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Understanding Your Financial Aid Letter

Comments Off on Understanding Your Financial Aid Letter 20 February 2017

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When you’re accepted to a college, you’ll receive a letter explaining the financial aid package you are awarded.

These letters are sometimes filled with terms you might not be familiar with. You need to make sure you understand what your financial aid letter offers before you accept any part of it.

Here’s what you need to know:

  • You will be told about grants, scholarships, work-study programs and federal student loans. Grants and scholarships are funds that you never have to repay. Work-study is government funding that you earn by working a qualifying job on or off campus. Federal-student loans are borrowed money that’s taken out through the government that you will repay.
  • The cost of attendance (COA), which is what you can expect to pay for tuition, fees and room and board, also will be included. Additional expenses, such as textbooks, transportation and basic necessities, are not included in this cost. Tip: You cannot rely on this estimate beyond your freshman year. The cost of attendance is not fixed and does not take potential tuition increases into account.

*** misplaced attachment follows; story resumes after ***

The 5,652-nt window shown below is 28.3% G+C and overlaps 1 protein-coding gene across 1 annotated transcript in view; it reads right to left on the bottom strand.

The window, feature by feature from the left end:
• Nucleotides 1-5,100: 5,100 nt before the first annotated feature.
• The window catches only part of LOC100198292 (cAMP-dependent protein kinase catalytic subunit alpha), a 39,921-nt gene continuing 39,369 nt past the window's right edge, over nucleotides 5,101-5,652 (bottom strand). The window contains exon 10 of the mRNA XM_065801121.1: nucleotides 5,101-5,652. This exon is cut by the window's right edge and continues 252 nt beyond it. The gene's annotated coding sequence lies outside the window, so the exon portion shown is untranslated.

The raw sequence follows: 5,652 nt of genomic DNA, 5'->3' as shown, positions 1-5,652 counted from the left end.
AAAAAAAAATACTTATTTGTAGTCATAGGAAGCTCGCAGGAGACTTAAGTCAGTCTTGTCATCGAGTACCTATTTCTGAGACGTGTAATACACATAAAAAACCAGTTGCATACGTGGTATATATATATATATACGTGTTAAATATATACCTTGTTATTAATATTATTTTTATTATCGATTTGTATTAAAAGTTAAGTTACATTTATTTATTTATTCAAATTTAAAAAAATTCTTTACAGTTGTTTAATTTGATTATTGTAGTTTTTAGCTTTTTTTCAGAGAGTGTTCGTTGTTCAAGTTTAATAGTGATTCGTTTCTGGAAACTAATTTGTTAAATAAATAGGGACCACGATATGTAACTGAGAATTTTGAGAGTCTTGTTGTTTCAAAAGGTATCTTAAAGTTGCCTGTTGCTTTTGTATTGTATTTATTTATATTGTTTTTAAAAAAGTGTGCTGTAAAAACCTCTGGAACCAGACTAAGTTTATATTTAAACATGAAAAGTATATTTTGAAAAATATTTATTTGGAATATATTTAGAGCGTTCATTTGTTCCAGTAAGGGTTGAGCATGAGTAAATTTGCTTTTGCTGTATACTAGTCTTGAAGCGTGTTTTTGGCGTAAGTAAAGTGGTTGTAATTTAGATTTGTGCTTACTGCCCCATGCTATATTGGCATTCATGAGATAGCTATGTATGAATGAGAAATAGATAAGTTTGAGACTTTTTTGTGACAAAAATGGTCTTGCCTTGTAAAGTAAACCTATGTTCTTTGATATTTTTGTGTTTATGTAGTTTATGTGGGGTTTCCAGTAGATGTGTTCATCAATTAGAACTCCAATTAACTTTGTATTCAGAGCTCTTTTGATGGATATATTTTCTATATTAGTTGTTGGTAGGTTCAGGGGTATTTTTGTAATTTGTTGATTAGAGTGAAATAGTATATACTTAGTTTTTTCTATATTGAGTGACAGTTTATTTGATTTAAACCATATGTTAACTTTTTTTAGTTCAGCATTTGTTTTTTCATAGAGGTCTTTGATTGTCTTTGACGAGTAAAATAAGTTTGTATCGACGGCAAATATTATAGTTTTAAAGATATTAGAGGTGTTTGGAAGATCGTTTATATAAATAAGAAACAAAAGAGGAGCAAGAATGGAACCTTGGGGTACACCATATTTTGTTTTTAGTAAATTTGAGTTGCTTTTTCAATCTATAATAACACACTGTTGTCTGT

• An important aspect of your financial aid is the expected family contribution (EFC). This number, based on information from your FAFSA, estimates how much you and your family can afford to pay for college out of pocket.
  • It’s important to note that you don’t have to accept all the terms of your financial aid letter. You can decline things such as work-study and loans. Make sure to ask the right questions before you accept your letter and find the average student loan debt for each school you are accepted to. Ask how many graduates find a job in their field within six months because that is when the grace period for student loans typically ends.
  • Check to see if you can expect the same scholarships every year as well. Keep your College Greenlight profile up to date so you can find scholarships to help with college expenses.

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